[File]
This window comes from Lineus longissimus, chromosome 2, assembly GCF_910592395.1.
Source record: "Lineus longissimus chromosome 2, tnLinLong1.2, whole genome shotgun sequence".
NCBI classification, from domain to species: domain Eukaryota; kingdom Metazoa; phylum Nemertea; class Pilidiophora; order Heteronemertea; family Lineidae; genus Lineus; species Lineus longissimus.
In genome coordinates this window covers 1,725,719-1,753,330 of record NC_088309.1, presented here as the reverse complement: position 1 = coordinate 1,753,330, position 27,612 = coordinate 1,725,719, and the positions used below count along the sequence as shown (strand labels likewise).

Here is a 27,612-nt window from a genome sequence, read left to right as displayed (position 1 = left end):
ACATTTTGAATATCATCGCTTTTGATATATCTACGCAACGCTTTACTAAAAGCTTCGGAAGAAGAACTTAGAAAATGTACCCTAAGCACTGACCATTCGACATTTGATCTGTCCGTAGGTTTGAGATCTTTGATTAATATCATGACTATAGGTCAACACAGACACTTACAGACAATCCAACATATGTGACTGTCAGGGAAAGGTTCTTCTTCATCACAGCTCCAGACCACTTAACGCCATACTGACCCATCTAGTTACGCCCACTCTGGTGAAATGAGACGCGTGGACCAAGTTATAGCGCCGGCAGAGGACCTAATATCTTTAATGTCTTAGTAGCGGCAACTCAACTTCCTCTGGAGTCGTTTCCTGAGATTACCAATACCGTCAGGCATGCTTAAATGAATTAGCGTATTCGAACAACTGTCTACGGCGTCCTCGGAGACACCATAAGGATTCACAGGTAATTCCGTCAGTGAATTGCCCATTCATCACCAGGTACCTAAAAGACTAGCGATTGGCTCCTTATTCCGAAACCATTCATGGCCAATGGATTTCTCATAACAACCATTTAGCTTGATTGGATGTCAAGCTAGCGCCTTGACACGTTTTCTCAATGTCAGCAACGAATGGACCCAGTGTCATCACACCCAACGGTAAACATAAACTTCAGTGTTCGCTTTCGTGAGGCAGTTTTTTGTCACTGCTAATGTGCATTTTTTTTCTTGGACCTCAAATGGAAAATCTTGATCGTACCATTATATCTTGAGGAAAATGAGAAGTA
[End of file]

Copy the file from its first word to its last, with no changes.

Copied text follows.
This window comes from Lineus longissimus, chromosome 2, assembly GCF_910592395.1.
Source record: "Lineus longissimus chromosome 2, tnLinLong1.2, whole genome shotgun sequence".
NCBI classification, from domain to species: domain Eukaryota; kingdom Metazoa; phylum Nemertea; class Pilidiophora; order Heteronemertea; family Lineidae; genus Lineus; species Lineus longissimus.
In genome coordinates this window covers 1,725,719-1,753,330 of record NC_088309.1, presented here as the reverse complement: position 1 = coordinate 1,753,330, position 27,612 = coordinate 1,725,719, and the positions used below count along the sequence as shown (strand labels likewise).

Here is a 27,612-nt window from a genome sequence, read left to right as displayed (position 1 = left end):
ACATTTTGAATATCATCGCTTTTGATATATCTACGCAACGCTTTACTAAAAGCTTCGGAAGAAGAACTTAGAAAATGTACCCTAAGCACTGACCATTCGACATTTGATCTGTCCGTAGGTTTGAGATCTTTGATTAATATCATGACTATAGGTCAACACAGACACTTACAGACAATCCAACATATGTGACTGTCAGGGAAAGGTTCTTCTTCATCACAGCTCCAGACCACTTAACGCCATACTGACCCATCTAGTTACGCCCACTCTGGTGAAATGAGACGCGTGGACCAAGTTATAGCGCCGGCAGAGGACCTAATATCTTTAATGTCTTAGTAGCGGCAACTCAACTTCCTCTGGAGTCGTTTCCTGAGATTACCAATACCGTCAGGCATGCTTAAATGAATTAGCGTATTCGAACAACTGTCTACGGCGTCCTCGGAGACACCATAAGGATTCACAGGTAATTCCGTCAGTGAATTGCCCATTCATCACCAGGTACCTAAAAGACTAGCGATTGGCTCCTTATTCCGAAACCATTCATGGCCAATGGATTTCTCATAACAACCATTTAGCTTGATTGGATGTCAAGCTAGCGCCTTGACACGTTTTCTCAATGTCAGCAACGAATGGACCCAGTGTCATCACACCCAACGGTAAACATAAACTTCAGTGTTCGCTTTCGTGAGGCAGTTTTTTGTCACTGCTAATGTGCATTTTTTTTCTTGGACCTCAAATGGAAAATCTTGATCGTACCATTATATCTTGAGGAAAATGAGAAGTA